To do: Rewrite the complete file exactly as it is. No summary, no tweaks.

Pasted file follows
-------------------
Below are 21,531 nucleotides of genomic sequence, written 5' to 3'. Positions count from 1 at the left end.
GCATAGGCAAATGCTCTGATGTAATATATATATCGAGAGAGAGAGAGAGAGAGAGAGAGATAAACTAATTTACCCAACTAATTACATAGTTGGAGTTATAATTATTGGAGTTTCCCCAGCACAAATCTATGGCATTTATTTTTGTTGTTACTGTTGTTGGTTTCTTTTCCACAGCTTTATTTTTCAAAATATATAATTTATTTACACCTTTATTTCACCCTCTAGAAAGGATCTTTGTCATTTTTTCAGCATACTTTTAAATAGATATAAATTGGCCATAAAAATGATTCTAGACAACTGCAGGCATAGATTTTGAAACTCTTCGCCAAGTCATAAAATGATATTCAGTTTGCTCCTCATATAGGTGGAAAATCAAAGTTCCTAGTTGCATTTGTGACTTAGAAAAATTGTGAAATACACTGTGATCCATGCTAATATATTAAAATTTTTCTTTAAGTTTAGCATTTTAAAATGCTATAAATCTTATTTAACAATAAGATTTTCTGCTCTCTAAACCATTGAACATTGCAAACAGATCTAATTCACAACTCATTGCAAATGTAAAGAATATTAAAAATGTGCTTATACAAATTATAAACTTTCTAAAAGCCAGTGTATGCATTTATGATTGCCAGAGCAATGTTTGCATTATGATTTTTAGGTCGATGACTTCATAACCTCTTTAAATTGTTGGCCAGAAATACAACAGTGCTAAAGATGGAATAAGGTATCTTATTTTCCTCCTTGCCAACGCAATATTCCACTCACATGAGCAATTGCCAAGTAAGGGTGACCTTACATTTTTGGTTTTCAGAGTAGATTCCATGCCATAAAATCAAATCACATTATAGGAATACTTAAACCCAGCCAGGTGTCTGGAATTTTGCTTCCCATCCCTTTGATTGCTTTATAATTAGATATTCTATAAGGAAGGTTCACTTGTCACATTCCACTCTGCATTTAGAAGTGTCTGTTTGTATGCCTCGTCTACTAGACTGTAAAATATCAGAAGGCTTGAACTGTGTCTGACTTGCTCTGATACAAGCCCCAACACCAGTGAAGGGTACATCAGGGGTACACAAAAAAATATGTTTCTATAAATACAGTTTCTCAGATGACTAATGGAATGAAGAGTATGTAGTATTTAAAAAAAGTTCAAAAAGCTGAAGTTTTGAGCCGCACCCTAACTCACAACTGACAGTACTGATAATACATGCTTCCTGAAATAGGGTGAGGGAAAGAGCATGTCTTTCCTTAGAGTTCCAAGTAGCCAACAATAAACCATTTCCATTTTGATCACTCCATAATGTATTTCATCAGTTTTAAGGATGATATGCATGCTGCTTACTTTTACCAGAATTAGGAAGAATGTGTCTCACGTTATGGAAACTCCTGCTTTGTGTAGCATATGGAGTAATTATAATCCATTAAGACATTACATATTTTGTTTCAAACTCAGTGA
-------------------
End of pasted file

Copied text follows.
Below are 21,531 nucleotides of genomic sequence, written 5' to 3'. Positions count from 1 at the left end.
GCATAGGCAAATGCTCTGATGTAATATATATATCGAGAGAGAGAGAGAGAGAGAGAGAGATAAACTAATTTACCCAACTAATTACATAGTTGGAGTTATAATTATTGGAGTTTCCCCAGCACAAATCTATGGCATTTATTTTTGTTGTTACTGTTGTTGGTTTCTTTTCCACAGCTTTATTTTTCAAAATATATAATTTATTTACACCTTTATTTCACCCTCTAGAAAGGATCTTTGTCATTTTTTCAGCATACTTTTAAATAGATATAAATTGGCCATAAAAATGATTCTAGACAACTGCAGGCATAGATTTTGAAACTCTTCGCCAAGTCATAAAATGATATTCAGTTTGCTCCTCATATAGGTGGAAAATCAAAGTTCCTAGTTGCATTTGTGACTTAGAAAAATTGTGAAATACACTGTGATCCATGCTAATATATTAAAATTTTTCTTTAAGTTTAGCATTTTAAAATGCTATAAATCTTATTTAACAATAAGATTTTCTGCTCTCTAAACCATTGAACATTGCAAACAGATCTAATTCACAACTCATTGCAAATGTAAAGAATATTAAAAATGTGCTTATACAAATTATAAACTTTCTAAAAGCCAGTGTATGCATTTATGATTGCCAGAGCAATGTTTGCATTATGATTTTTAGGTCGATGACTTCATAACCTCTTTAAATTGTTGGCCAGAAATACAACAGTGCTAAAGATGGAATAAGGTATCTTATTTTCCTCCTTGCCAACGCAATATTCCACTCACATGAGCAATTGCCAAGTAAGGGTGACCTTACATTTTTGGTTTTCAGAGTAGATTCCATGCCATAAAATCAAATCACATTATAGGAATACTTAAACCCAGCCAGGTGTCTGGAATTTTGCTTCCCATCCCTTTGATTGCTTTATAATTAGATATTCTATAAGGAAGGTTCACTTGTCACATTCCACTCTGCATTTAGAAGTGTCTGTTTGTATGCCTCGTCTACTAGACTGTAAAATATCAGAAGGCTTGAACTGTGTCTGACTTGCTCTGATACAAGCCCCAACACCAGTGAAGGGTACATCAGGGGTACACAAAAAAATATGTTTCTATAAATACAGTTTCTCAGATGACTAATGGAATGAAGAGTATGTAGTATTTAAAAAAAGTTCAAAAAGCTGAAGTTTTGAGCCGCACCCTAACTCACAACTGACAGTACTGATAATACATGCTTCCTGAAATAGGGTGAGGGAAAGAGCATGTCTTTCCTTAGAGTTCCAAGTAGCCAACAATAAACCATTTCCATTTTGATCACTCCATAATGTATTTCATCAGTTTTAAGGATGATATGCATGCTGCTTACTTTTACCAGAATTAGGAAGAATGTGTCTCACGTTATGGAAACTCCTGCTTTGTGTAGCATATGGAGTAATTATAATCCATTAAGACATTACATATTTTGTTTCAAACTCAGTGA